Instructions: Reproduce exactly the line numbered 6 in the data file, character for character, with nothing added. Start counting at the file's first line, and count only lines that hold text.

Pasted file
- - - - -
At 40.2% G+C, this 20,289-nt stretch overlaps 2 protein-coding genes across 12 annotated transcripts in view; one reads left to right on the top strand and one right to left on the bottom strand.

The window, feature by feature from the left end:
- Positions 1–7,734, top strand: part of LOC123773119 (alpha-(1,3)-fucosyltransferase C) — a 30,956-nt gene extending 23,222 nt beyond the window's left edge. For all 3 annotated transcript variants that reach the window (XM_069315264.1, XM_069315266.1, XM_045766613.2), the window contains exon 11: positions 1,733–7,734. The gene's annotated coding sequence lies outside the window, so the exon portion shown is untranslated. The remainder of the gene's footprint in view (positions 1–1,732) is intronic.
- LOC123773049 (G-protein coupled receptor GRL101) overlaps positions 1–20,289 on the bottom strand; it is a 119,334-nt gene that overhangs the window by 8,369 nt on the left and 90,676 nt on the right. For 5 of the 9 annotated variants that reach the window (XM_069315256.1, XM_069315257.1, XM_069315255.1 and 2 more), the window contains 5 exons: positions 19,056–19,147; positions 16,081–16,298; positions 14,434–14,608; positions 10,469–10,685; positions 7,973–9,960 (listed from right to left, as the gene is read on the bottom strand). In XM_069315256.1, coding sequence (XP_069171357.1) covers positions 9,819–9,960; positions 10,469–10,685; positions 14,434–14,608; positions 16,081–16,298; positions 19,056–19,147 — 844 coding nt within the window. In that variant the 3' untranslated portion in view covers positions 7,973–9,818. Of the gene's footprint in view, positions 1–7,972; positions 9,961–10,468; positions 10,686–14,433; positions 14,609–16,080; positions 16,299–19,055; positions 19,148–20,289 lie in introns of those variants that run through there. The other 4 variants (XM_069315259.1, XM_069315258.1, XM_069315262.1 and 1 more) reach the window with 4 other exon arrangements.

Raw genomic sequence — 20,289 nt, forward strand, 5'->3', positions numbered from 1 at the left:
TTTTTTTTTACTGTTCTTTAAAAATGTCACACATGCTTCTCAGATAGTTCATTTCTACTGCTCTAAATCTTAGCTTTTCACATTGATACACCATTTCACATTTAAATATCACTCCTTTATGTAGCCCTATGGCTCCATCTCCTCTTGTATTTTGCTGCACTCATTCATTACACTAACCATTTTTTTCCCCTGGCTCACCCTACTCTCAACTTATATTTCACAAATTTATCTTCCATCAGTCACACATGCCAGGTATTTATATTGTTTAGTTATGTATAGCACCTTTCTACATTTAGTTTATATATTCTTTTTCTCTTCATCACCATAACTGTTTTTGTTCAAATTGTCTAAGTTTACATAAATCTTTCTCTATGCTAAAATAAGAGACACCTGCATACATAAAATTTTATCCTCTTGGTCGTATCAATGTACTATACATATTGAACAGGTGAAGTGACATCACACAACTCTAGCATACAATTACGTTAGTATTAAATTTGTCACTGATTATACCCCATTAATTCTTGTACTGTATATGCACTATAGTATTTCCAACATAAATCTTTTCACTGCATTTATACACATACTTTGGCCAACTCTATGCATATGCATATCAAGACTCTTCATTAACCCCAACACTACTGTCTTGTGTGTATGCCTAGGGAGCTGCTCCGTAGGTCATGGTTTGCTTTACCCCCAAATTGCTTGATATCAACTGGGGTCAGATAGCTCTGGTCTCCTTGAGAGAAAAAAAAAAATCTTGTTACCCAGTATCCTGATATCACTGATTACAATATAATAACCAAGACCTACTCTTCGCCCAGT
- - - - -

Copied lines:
TTTTTTTTTACTGTTCTTTAAAAATGTCACACATGCTTCTCAGATAGTTCATTTCTACTGCTCTAAATCTTAGCTTTTCACATTGATACACCATTTCACATTTAAATATCACTCCTTTATGTAGCCCTATGGCTCCATCTCCTCTTGTATTTTGCTGCACTCATTCATTACACTAACCATTTTTTTCCCCTGGCTCACCCTACTCTCAACTTATATTTCACAAATTTATCTTCCATCAGTCACACATGCCAGGTATTTATATTGTTTAGTTATGTATAGCACCTTTCTACATTTAGTTTATATATTCTTTTTCTCTTCATCACCATAACTGTTTTTGTTCAAATTGTCTAAGTTTACATAAATCTTTCTCTATGCTAAAATAAGAGACACCTGCATACATAAAATTTTATCCTCTTGGTCGTATCAATGTACTATACATATTGAACAGGTGAAGTGACATCACACAACTCTAGCATACAATTACGTTAGTATTAAATTTGTCACTGATTATACCCCATTAATTCTTGTACTGTATATGCACTATAGTATTTCCAACATAAATCTTTTCACTGCATTTATACACATACTTTGGCCAACTCTATGCATATGCATATCAAGACTCTTCATTAACCCCAACACTACTGTCTTGTGTGTATGCCTAGGGAGCTGCTCCGTAGGTCATGGTTTGCTTTACCCCCAAATTGCTTGATATCAACTGGGGTCAGATAGCTCTGGTCTCCTTGAGAGAAAAAAAAAAATCTTGTTACCCAGTATCCTGATATCACTGATTACAATATAATAACCAAGACCTACTCTTCGCCCAGT